The root system of the Red Osier Tree has excellent soil retention. It can survive up to seven years in flooded conditions! Plant it along water gardens, ponds, or shorelines if you need to control river bank erosion.

Other Common Names: Red Twig Dogwood, Redstem Dogwood, American Dogwood, Western Dogwood, Creek Dogwood, Red Willow, Red-rood, Poison Red Brush

Growing Zones: 2-7

Average Size at Maturity: 5-12 feet tall, 2-10 feet wide

Flowering Season: Late Spring to Early Summer

7. Pinky Winky® Hydrangea Tree (Hydrangea paniculata ‘DVP PINKY’)

Pinky Winky Hydrangea

The Pinky Winky Hydrangea grows more like a hedge than a tree, but its compact size doesn’t take away from the beauty of its two-toned conical blooms. Emerging as lime green in Spring, the flower buds slowly turn to white and then to deep pink as they mature.

While the species is native to Southeast Asia, the patented Pinky Winky cultivar came from Belgium in 1999. You might have heard the name “Tinky Winky” if you’re familiar with the Teletubbies! The breeder derived the shrub’s name from the Teletubbies character because his son was a fan of the show.

It will take 5-10 years for the Pinky Winky Hydrangea to reach its ultimate height. You can easily grow this shrub in any garden. It is adaptable to most soil types, and to both sun and shade.

Other Common Names: Pinky-Winky, Paniculate Hydrangea, Panicle Hydrangea

Growing Zones: 3-8

Average Size at Maturity: 3-8 feet tall, 5-10 feet wide

Flowering Season: Summer

8. American Fringe Tree (Chionanthus virginicus)

Fringe Tree

A cold-hardy ornamental, the American Fringe Tree is readily found in many gardens up North. Its delicate clouds of fragrant white flowers are a sight to behold in Spring, especially when they fall like snow on the ground. The genus name literally translates to “snow flower.”

Plant this native tree if you want to attract a variety of pollinators and wildlife. The blooms of the Fringe Tree are attractive to bees and moths; the berries are eaten by birds; and the twigs and leaves are browsed by mammals.

You can make use of an American Fringe Tree in woodland borders, in native gardens, or as a specimen plant in lawns. Partial shade will give you the best foliage colors, while full sun will give you the brightest flower colors.

Other Common Names: Fringetree, North American Fringe Tree, White Fringetree, Old Man’s Beard, Grandfather Gray Beard, Grancy Greybeard, Snowflower Tree, Virginian Snow Flower, Sweetheart Tree, Flowering Ash, Poison Ash

Growing Zones: 3-9

Average Size at Maturity: 12-36 feet tall, 10-20 feet wide

Flowering Season: Spring

9. Scent and Sensibility™ Pink Lilac (Syringa x ‘SMSXPM’)

Scent and Sensibility Pink Lilac

The Scent and Sensibility Lilac is a real show-stopper with a long season of interest. The dark pink buds open in Spring to reveal soft purple flowers. After a period of rest, they will bloom again from Summer until frost comes.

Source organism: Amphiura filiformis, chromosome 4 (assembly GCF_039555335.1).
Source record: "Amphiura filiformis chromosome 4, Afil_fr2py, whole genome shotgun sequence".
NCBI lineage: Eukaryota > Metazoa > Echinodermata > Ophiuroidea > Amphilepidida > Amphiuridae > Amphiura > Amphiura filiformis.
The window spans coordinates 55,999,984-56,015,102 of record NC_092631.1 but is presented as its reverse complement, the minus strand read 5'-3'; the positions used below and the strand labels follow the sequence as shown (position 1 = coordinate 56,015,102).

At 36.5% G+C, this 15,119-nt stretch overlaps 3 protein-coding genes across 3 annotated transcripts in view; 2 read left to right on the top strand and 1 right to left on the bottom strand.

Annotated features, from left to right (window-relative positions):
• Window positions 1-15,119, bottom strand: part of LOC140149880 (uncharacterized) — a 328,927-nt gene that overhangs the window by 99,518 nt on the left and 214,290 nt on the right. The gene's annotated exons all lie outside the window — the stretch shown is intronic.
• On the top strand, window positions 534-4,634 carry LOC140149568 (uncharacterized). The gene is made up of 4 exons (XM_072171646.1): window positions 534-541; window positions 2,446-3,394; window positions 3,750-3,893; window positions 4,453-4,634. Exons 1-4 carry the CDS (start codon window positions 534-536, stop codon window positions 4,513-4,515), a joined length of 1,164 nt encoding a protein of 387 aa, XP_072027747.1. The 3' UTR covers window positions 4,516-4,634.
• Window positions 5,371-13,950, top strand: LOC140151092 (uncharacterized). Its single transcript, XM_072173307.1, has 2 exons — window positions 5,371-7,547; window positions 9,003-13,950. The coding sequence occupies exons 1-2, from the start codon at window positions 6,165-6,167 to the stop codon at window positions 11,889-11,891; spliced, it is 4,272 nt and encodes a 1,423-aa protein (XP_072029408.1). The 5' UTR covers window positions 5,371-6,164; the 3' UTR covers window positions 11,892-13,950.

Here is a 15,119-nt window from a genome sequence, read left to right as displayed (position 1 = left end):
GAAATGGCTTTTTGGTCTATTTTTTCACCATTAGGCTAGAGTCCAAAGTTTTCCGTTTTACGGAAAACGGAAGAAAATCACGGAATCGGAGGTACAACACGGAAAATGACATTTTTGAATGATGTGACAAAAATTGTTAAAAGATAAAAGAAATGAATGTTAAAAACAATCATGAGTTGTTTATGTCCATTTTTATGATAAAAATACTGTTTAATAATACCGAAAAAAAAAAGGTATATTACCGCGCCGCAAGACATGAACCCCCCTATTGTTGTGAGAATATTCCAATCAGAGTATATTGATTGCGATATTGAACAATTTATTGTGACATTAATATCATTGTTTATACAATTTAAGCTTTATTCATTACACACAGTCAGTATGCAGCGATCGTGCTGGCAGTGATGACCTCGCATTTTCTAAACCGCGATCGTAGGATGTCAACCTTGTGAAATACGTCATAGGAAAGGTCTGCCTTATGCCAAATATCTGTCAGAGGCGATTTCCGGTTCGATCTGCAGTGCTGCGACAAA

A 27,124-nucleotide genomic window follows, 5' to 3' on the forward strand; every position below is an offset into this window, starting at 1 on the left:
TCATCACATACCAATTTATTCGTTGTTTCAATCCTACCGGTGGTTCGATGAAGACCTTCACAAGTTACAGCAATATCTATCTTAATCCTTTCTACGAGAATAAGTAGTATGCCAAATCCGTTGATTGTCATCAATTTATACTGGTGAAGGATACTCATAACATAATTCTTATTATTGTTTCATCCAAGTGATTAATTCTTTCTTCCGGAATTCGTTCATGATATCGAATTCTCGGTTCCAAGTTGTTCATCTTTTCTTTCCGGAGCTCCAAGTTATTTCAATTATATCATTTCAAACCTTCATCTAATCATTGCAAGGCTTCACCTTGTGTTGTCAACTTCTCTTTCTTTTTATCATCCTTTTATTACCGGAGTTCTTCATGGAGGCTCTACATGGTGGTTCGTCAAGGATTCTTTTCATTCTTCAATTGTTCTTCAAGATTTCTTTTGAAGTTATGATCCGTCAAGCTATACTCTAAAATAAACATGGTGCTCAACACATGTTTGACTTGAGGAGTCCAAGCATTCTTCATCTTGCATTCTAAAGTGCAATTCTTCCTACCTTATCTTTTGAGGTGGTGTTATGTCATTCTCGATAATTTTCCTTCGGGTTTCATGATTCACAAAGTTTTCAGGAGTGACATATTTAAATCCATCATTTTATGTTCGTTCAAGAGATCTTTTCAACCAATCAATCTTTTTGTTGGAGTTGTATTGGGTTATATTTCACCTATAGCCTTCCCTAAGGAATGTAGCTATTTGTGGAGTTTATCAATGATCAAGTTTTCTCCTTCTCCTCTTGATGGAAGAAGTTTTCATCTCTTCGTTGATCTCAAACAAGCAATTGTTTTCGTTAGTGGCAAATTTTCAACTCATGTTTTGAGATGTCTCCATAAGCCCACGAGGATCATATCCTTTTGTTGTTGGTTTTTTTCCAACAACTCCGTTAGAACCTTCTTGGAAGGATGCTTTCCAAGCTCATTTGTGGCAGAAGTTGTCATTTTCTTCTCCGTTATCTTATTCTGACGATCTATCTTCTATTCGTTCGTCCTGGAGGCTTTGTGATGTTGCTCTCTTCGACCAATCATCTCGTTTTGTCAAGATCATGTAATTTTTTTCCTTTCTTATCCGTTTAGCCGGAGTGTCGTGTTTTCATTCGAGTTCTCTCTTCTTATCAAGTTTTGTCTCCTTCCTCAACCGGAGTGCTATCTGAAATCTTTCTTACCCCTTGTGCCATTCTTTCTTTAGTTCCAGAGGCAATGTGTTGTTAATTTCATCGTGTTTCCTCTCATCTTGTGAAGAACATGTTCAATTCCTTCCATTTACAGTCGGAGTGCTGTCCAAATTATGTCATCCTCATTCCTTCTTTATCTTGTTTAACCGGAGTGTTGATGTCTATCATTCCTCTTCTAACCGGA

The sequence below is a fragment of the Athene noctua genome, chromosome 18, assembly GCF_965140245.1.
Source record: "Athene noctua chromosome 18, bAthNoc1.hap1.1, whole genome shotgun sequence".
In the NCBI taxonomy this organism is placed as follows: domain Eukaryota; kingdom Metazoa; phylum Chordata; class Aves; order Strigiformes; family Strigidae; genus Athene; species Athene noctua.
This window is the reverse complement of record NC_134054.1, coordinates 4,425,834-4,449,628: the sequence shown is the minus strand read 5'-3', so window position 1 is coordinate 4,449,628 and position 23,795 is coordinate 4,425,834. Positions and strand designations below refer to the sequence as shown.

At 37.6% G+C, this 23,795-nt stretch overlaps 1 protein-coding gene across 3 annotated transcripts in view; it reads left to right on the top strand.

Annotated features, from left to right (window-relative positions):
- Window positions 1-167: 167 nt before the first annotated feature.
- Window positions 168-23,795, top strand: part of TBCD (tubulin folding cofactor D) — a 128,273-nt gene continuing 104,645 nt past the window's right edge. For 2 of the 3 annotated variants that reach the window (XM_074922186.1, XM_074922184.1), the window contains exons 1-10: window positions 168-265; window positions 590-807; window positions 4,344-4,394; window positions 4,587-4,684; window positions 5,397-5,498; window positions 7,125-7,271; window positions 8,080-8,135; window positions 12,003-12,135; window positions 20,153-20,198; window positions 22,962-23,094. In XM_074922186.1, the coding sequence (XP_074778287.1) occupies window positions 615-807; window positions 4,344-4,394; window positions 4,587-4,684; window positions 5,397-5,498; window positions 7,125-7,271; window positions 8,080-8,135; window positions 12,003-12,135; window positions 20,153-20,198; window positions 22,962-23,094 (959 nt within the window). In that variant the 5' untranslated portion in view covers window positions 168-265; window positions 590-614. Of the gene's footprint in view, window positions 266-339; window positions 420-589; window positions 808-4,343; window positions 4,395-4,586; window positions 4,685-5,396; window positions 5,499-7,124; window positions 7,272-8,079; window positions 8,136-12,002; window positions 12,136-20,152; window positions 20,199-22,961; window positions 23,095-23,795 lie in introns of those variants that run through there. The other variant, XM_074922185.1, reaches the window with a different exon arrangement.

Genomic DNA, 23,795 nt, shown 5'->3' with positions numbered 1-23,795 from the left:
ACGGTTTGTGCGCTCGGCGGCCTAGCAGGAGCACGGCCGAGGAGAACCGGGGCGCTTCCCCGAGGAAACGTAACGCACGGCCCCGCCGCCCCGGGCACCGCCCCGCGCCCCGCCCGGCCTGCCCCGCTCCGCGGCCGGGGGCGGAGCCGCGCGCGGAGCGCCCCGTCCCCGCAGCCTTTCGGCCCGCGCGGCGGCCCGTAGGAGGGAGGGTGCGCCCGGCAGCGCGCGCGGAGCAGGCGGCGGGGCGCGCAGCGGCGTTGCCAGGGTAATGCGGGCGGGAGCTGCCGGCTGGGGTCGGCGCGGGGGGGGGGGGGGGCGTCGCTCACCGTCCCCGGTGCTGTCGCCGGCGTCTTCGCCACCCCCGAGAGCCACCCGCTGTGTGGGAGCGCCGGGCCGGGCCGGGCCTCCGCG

As it is cleverly named, the Scent and Sensibility Lilac has a strong sweet smell that is sure to attract butterflies and hummingbirds in your garden. This dwarf, ornamental shrub has a spreading habit.

It’s surprisingly easy to grow Scent and Sensibility Lilac shrubs. Place them in large containers along your walkway, deck, patio or entryway. You can also directly plant them in garden beds, where they’ll look more vibrant under full sun.

Other Common Names: Lilac Scent and Sensibility, Syringa ‘SMSXPM’ PP26548

Growing Zones: 3-7

Average Size at Maturity: 2-3 feet tall, 4-6 feet wide

Flowering Season: Spring to Fall

Other Ornamental Trees for Zone 3

We’ve looked through orchards and online forums to see which ornamental varieties are popular in Zone 3. Here are 8 additional winter-hardy trees and shrubs for you to consider:

  • Crabapple Trees: Crabapples are the best flowering trees you could grow in cold climates. Plant them near Apple, Pear, and Cherry trees to attract pollinators and encourage more fruits. In Spring, Crabapples Trees bloom in shades of pink, red, and white. We recommend the Dolgo and the Thunderchild varieties.
  • Canadian Red Chokecherry (Prunus virginiana): The Red Chokecherry displays clusters of white flowers in Spring, but this tree is more famous for its colorful foliage. The leaves go from maroon in Summer to bright yellow and red in Fall. You can eat the sweet, tart berries of the Canadian Red Chokecherry Tree.
  • Autumn Brilliance Serviceberry(Amelanchier x grandiflora): The Autumn Brilliance is a low maintenance tree that lives for 40 years or more. It has fragrant, pinkish white flowers in Spring. Like its name suggests, it puts on a spectacular display of brilliant red leaves in the Fall. The delicious fruits will attract birds to your yard.
  • Limelight Hardy Hydrangea Tree (Hydrangea paniculata): The conical clusters of creamy white and pink flowers will bloom from Summer to Fall on your Limelight Hydrangea Tree. It is the perfect specimen to plant front and center in your garden. Interestingly, this tree or shrub is tolerant of both extreme cold and heat.
  • Arrowwood Viburnum (Viburnum dentatum): This native shrub provides food and cover for birds, butterflies, and moths. You will see creamy white flowers in the Spring and Summer, followed by reddish purple leaves and blue-black berries in the Fall. Arrowwood Viburnum is perfect for garden borders and hedge screens.
  • Summer Wine Ninebark (Physocarpus opulifolius): The Summer Wine Ninebark is another native variety, blooming with small soft pink flowers in Summer. It gets its name from the dramatic shades of purple and black on its leaves, quite like the color of wine. You can expect this shrub to grow fast, rarely having pest problems.
  • Quaking Aspen Tree (Populus tremuloides): One of the hardiest trees you can plant, the Quaking Aspen stands well against high winds and freezing temperatures. Its flowers may be insignificant, but the golden yellow foliage is a sight to behold in the Fall. Quaking Aspens are some of the oldest, biggest trees native to America.
  • Maple Trees: Maple Trees are more known for their striking foliage colors than their inconspicuous flowers. Nevertheless, you will find many orchards listing the Maple as the top choice for ornamental and shade trees. We recommend the Sugar Maple, Scarlet Maple, and the Autumn Blaze, but any variety will do well in Zone 3.

Final Thoughts on Zone 3 Flowering Trees

USDA Zone 3 covers some of the coldest regions of America, where many flowering plants won’t survive the harsh winter conditions. Luckily, decades of scientific research have made it possible for us to grow selected varieties of ornamental trees in these areas!

Who says flowers are just for warm climates? Plant any of the trees we listed above, and enjoy the colorful blooms along with the pollinators and other wildlife that will visit your yard!